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    The Agile Environment: What Are Hoteling, Hot Desking & Activity-Based Working?

    James McDonald

    Remember the days when permanent desks were the norm? Employees had their set space in the office to concentrate, brainstorm and collaborate with others.

    The advent of the digital workplace has prompted a shift in this mindset. More and more companies are embracing the idea of greater flexibility and mobility with the agile environment office design.

    With this shift comes options. Businesses can choose from an assortment of workplace models based on their specific needs. Of these agile environment workplace management strategies, three popular options are hoteling, hot desking and activity-based working.

    You may be wondering how each of these options differ from one another. Let’s take a closer look at what each agile environment workplace model entails.

    What is an Agile Environment: Defining Hoteling, Hot Desking & Activity-Based Working

    Hoteling

    Reserving a room at a hotel ahead of time helps streamline the check-in process. The hotel is aware of your needs in advance and can provide you with your requested style of room upon arrival.

    Office hoteling operates in a similar way. Before employees come into the office, they can schedule the workspaces they want to use on a particular day. Once they arrive, they can head straight to their requested workspace and set up shop.

    Businesses that adopt a hoteling approach to the agile work environment have the benefit of allowing employees to pick and choose from a variety of workspaces. This workplace model also encourages employees who work from home to visit the home base from time to time and collaborate with their colleagues.

    Hot Desking

    Imagine if you had the opportunity to regularly sit with different company teams and departments. Not only would this help foster better communication, but it could also spark new opportunities for collaboration.

    Hot desking is an agile environment workplace model that fuels such interactions. Employees can choose from any available space at one of several shared workstations. To prompt further communication and collaboration, they are encouraged to rotate their seating arrangements on a regular basis.

    Hot desking is a good fit for companies that offer work-from-home options or flexible working hours. This provides more open space at the shared workstations, increasing the chances that this new office design will succeed.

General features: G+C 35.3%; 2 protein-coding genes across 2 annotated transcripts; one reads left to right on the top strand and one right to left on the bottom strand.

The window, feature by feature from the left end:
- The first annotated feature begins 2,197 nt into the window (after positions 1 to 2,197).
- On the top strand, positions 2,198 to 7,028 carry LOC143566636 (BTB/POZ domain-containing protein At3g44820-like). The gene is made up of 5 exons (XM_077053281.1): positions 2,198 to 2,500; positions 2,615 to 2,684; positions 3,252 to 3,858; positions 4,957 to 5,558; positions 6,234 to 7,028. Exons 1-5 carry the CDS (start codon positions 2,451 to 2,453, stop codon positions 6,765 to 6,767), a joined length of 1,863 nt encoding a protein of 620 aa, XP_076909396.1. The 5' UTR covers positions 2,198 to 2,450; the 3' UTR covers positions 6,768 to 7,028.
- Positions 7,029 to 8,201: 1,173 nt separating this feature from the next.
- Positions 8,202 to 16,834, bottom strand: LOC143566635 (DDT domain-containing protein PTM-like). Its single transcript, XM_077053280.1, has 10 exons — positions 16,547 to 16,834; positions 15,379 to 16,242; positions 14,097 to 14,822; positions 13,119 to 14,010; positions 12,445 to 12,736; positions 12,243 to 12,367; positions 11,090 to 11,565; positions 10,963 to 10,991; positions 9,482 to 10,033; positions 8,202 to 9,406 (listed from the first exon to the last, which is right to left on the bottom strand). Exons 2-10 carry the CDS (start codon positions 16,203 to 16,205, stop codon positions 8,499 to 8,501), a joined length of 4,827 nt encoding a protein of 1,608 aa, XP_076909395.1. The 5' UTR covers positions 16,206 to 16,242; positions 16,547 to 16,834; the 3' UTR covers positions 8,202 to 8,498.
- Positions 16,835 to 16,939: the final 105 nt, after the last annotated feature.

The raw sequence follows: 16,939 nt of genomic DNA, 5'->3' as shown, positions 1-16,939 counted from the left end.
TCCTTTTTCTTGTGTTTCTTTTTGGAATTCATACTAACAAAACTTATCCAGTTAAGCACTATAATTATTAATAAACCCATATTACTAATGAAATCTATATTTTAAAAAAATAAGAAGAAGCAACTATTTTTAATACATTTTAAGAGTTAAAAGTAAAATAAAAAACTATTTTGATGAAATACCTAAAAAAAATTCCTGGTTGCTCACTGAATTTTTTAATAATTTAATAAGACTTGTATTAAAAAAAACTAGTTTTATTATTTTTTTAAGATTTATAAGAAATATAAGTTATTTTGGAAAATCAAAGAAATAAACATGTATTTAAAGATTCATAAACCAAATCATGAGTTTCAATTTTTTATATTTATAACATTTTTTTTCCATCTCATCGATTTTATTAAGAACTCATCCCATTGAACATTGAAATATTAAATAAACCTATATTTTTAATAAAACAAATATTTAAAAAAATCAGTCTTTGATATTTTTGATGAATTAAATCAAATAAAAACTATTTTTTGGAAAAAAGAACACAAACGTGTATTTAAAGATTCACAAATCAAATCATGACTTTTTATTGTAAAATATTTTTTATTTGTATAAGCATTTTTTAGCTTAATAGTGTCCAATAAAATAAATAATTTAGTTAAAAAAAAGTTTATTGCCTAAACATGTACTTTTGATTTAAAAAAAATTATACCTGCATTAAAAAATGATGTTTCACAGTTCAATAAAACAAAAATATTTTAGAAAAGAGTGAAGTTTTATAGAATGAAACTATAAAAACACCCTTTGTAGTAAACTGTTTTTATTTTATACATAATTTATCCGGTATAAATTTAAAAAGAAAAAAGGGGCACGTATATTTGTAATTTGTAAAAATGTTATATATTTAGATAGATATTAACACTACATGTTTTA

Activity-Based Working

    Activity-based working is similar in nature to hot desking. Employees have access to a variety of workstations that they can rotate between in this agile work environment. What’s different about this workplace model is that employees are encouraged to move spaces based on their specific activities.

    Say an employee wants to have an informal pow-wow with a few other team members. In an activity-based work environment, he or she would move to a particular space designed for this purpose. For more structured meetings, alternate spaces would be available as well.

    Activity-based agile environment workplace models help create the ideal circumstances for employees to perform activities. What’s more: The continuous movement between spaces prompts employees to remain active throughout the workday.

     

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    Simplifying the Implementation of Agile Environment Workplace Models

    No matter which workplace management strategy you choose — hoteling, hot desking or activity-based working — implementation is an important consideration. Companies need to have systems in place that support the transition to a new office design and encourage employee buy-in.

    An integrated workplace management system (IWMS) is designed to do just that by providing real-time space management data and the ability to visualize space utilization. When used with an employee-facing workplace app, employees can see which spaces are available using a mobile phone or kiosk. They can also get help finding where those spaces are located if they’re unfamiliar with the area and reserve them.

    As employees make these requests, facilities managers can access data on how different spaces and assets are being used. Analyzing this data helps pinpoint the spaces and assets employees use most — a valuable resource in ensuring that the current office configuration meets their desires and needs.

    While investing in an IWMS is an essential first step to implementing new agile environment workplace management strategies like these, organizations will get the most from their investment if they also have employee-facing solutions that allow the people who use these spaces to interact with them.

    Fortunately, iOFFICE has a solution that unifies workplace leaders and the workforce, delivering a powerful employee experience while providing more insight to leaders. Hummingbird is a set of solutions that empower employees at multiple touchpoints — mobile apps, kiosks and integrations with IoT sensors — while connecting with an organization’s existing IWMS software. To learn more, request a demo today. 

    James McDonald

    ABOUT THE AUTHOR

    James McDonald

    James McDonald is a sports enthusiast, brother in Christ and once swam in a tank with the infamous TV sharks.

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